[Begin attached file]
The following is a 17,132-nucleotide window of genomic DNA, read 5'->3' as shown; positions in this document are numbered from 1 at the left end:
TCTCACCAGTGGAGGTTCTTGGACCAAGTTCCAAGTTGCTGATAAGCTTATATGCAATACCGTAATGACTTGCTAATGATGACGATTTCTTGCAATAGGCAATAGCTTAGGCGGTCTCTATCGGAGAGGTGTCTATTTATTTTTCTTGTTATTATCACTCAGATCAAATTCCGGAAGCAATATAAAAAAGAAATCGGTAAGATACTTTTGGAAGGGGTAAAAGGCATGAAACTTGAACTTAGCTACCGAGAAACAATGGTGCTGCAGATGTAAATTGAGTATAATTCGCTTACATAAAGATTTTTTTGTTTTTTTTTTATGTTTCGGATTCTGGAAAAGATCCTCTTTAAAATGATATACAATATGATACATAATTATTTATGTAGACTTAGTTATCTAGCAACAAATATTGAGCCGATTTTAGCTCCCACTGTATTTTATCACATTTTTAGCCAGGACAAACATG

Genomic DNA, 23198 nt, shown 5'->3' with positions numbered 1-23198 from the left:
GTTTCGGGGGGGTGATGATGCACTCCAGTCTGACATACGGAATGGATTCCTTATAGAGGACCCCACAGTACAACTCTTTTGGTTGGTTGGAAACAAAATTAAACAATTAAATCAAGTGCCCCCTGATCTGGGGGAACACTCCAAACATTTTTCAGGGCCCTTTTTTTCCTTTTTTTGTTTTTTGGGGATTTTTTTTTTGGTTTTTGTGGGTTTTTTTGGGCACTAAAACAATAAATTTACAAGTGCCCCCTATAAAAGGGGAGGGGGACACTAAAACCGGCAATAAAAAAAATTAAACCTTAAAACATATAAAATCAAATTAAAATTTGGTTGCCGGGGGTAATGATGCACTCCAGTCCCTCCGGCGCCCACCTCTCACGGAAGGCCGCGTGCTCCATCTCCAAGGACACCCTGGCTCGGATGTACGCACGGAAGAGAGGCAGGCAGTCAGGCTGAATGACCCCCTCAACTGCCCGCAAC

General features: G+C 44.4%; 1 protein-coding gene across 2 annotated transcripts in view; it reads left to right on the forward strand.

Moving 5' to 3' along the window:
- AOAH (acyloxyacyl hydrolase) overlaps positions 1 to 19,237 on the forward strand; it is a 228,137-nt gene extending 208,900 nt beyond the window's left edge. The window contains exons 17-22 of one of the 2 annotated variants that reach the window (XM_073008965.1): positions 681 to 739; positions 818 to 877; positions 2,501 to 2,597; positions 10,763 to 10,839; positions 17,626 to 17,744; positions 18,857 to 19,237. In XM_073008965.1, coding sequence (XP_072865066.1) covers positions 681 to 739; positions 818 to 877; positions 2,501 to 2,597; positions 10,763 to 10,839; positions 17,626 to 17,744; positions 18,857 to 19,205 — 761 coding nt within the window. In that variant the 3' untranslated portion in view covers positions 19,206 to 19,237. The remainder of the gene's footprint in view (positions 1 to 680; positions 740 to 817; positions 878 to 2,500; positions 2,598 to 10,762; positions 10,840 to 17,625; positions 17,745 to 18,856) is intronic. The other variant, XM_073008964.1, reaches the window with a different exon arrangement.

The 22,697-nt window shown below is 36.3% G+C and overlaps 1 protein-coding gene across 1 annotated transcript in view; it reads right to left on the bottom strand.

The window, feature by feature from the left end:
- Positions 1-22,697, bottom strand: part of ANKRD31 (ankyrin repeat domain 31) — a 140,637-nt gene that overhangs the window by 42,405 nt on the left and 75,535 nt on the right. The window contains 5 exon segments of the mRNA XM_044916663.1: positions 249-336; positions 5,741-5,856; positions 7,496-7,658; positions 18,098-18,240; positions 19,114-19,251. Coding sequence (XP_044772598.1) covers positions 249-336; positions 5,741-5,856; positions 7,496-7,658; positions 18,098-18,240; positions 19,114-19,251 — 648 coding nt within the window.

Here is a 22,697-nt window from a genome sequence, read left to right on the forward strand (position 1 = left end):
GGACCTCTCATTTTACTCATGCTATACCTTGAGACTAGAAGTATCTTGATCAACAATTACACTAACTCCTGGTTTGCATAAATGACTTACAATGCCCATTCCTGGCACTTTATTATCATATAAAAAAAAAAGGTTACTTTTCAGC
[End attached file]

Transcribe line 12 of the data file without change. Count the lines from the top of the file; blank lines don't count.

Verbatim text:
GGACCTCTCATTTTACTCATGCTATACCTTGAGACTAGAAGTATCTTGATCAACAATTACACTAACTCCTGGTTTGCATAAATGACTTACAATGCCCATTCCTGGCACTTTATTATCATATAAAAAAAAAAGGTTACTTTTCAGC